Josh’s response: am I a “mother” or a “father”?

Every week or so, one of us will post a new question related to parenting, gender, and being gay, and then each blog a response, not to exceed 500 words. If you’re a blogger and have something to say on the topic, we’d love for you to join the conversation. You can post your answer on your blog and then link to it in the comments of the original question post.

Here’s this week’s question:

Do you think of yourself as a “mother”? A “father”? Something in between? Why?

As a kid, I was mortified when school activities peeled us off into groups divided by gender. Being trapped in an all-male space, like the boys’ cabin at sixth-grade camp, made me feel like an alien. The boys reported things to each other rather than talked with each other. They constantly tried to impress or outdo each other. They were too physical. I didn’t know how to enter the fray.

And besides, I was attracted to some of them. That put some distance between us. I would have been more comfortable in one of the girls’ cabins.

I never felt like a typical boy; I felt queer. It’s how I feel today as a parent. I’m not a father, and I’m not exactly a mother. (I’ve written before about being a parent, not a father.)

In our home, I tend to initiate discipline more often and am quicker to lose my temper. I usually avoid roughhousing and am more likely to sit and play a game or do artwork. I worry more that Miles will hurt himself while climbing around. I get emotionally entangled in daily, parent-child dramas. I’m very physically affectionate. I multitask parenting with cooking, cleaning, and household projects.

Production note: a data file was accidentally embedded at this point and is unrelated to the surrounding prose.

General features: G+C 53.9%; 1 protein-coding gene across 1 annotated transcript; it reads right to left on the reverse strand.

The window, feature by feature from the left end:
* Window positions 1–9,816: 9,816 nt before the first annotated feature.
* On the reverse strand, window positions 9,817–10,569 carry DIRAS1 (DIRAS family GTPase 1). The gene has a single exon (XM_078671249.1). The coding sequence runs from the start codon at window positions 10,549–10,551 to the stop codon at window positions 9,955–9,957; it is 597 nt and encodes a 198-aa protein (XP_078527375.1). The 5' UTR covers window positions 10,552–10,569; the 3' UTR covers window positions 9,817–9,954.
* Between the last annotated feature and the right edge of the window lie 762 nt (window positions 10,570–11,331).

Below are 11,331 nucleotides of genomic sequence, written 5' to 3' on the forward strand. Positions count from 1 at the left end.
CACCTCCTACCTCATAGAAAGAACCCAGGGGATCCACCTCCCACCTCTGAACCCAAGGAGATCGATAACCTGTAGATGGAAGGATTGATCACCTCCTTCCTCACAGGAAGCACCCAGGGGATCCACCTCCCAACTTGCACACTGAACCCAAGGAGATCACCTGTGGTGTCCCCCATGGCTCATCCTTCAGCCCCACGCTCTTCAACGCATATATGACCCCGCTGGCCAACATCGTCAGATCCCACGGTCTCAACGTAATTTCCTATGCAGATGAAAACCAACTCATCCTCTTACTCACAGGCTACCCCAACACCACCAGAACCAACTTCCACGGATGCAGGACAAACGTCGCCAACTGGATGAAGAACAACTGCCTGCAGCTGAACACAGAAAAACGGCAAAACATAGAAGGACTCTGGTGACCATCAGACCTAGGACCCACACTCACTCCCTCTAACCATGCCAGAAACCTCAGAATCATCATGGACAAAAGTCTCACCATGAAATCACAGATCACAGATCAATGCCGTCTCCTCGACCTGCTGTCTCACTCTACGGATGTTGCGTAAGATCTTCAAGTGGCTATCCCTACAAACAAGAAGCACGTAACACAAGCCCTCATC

Where do these traits and behaviors land me on the spectrum of mother to father? I think somewhere in between.

When he was a baby, I sometimes worried that I was not enough of a “mother” for Miles, that I’d later find out we had engaged in a horrible experiment. That in fact, babies need mothers and can’t appropriately bond with men. Instead of shaving every three days like usual, I shaved daily so my thick stubble wouldn’t irritate his baby-fresh skin. I went to infant massage classes so I could promote attachment and connection. I carried Miles in a sling with me wherever I went. I obviously didn’t give birth or breastfeed, which are massive experiences I’ll never know. But in every other way, I had the experience of losing my bodily autonomy and my independent self, an experience that is the historic and exclusive province of mothers not fathers.

Yet unlike at sixth-grade camp, I don’t want to be in the girls’ cabin of today, the Mommy Club. I feel like I can mother Miles but I don’t feel like a mother.

When around groups of mommies in our fairly conservative, traditional community, I grow irritated by their overly sweet voices. I’m not one of them. Once in awhile, I’ll admit that I wonder if they talk that way because they’re real moms and I’m not. But mostly I suspect they’re performing mommyness instead of just being themselves.